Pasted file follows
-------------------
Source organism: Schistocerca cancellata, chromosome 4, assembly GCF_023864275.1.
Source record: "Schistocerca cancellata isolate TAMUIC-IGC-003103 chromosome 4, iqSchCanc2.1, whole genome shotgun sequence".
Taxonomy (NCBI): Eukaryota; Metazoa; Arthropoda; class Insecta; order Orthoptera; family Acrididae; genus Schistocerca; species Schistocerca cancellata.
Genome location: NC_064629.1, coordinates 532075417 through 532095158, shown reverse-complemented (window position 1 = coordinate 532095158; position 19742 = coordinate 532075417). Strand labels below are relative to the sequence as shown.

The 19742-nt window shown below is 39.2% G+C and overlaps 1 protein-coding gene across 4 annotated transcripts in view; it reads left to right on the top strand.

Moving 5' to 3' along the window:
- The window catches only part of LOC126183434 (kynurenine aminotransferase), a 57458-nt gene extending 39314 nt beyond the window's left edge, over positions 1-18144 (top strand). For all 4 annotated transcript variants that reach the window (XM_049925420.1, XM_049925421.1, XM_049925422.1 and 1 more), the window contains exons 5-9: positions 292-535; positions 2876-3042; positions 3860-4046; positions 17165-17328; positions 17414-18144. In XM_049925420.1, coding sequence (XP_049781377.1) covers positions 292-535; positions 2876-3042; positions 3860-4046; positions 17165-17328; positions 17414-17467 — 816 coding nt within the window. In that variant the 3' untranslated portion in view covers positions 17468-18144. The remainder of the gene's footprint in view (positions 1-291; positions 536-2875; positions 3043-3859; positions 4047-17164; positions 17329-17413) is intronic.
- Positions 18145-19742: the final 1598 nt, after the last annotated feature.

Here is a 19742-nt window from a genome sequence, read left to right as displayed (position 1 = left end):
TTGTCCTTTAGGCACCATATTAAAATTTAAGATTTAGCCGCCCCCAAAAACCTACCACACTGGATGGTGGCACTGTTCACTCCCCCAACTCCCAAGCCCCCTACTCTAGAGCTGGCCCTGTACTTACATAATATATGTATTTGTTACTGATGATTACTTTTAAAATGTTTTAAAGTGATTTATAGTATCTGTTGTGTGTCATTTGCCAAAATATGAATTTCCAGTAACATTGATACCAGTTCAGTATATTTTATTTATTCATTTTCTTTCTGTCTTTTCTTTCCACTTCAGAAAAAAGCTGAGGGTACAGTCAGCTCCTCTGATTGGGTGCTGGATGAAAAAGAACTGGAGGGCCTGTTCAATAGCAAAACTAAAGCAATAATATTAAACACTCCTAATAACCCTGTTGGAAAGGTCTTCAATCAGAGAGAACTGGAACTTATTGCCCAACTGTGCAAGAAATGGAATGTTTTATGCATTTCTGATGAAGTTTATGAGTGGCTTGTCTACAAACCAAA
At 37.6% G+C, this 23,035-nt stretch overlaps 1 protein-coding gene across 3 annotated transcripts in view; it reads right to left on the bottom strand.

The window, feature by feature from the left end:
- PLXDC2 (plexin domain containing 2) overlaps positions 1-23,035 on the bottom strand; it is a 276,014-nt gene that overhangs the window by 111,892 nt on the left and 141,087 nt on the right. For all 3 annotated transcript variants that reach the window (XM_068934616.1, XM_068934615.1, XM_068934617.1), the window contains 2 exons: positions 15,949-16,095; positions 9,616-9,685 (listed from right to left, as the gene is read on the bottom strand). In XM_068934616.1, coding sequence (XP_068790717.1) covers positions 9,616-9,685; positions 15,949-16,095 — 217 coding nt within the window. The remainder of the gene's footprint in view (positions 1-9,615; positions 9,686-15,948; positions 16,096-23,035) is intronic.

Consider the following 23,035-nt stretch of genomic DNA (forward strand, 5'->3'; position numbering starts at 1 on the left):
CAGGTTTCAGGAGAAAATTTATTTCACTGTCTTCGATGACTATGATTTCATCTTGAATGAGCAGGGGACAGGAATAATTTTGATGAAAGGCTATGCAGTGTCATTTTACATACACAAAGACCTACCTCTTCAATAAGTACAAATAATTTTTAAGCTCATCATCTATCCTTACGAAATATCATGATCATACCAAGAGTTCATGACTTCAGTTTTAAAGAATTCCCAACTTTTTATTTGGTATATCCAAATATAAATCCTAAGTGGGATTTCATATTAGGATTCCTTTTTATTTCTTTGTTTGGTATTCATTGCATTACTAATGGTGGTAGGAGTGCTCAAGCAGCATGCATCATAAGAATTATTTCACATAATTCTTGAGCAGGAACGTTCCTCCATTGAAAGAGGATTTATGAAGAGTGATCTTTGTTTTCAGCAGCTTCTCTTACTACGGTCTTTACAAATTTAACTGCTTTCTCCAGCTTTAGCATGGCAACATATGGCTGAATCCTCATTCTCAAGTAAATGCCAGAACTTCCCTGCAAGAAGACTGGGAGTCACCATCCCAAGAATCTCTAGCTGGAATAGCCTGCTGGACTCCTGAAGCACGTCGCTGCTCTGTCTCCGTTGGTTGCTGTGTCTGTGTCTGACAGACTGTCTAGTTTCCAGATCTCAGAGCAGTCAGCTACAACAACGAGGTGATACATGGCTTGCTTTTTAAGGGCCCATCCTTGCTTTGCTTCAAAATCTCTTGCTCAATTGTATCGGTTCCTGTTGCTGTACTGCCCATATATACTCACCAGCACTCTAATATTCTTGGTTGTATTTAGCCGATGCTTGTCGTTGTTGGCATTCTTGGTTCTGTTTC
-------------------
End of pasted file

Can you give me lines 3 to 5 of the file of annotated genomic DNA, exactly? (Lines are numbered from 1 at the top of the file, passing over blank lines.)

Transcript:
Taxonomy (NCBI): Eukaryota; Metazoa; Arthropoda; class Insecta; order Orthoptera; family Acrididae; genus Schistocerca; species Schistocerca cancellata.
Genome location: NC_064629.1, coordinates 532075417 through 532095158, shown reverse-complemented (window position 1 = coordinate 532095158; position 19742 = coordinate 532075417). Strand labels below are relative to the sequence as shown.

The 19742-nt window shown below is 39.2% G+C and overlaps 1 protein-coding gene across 4 annotated transcripts in view; it reads left to right on the top strand.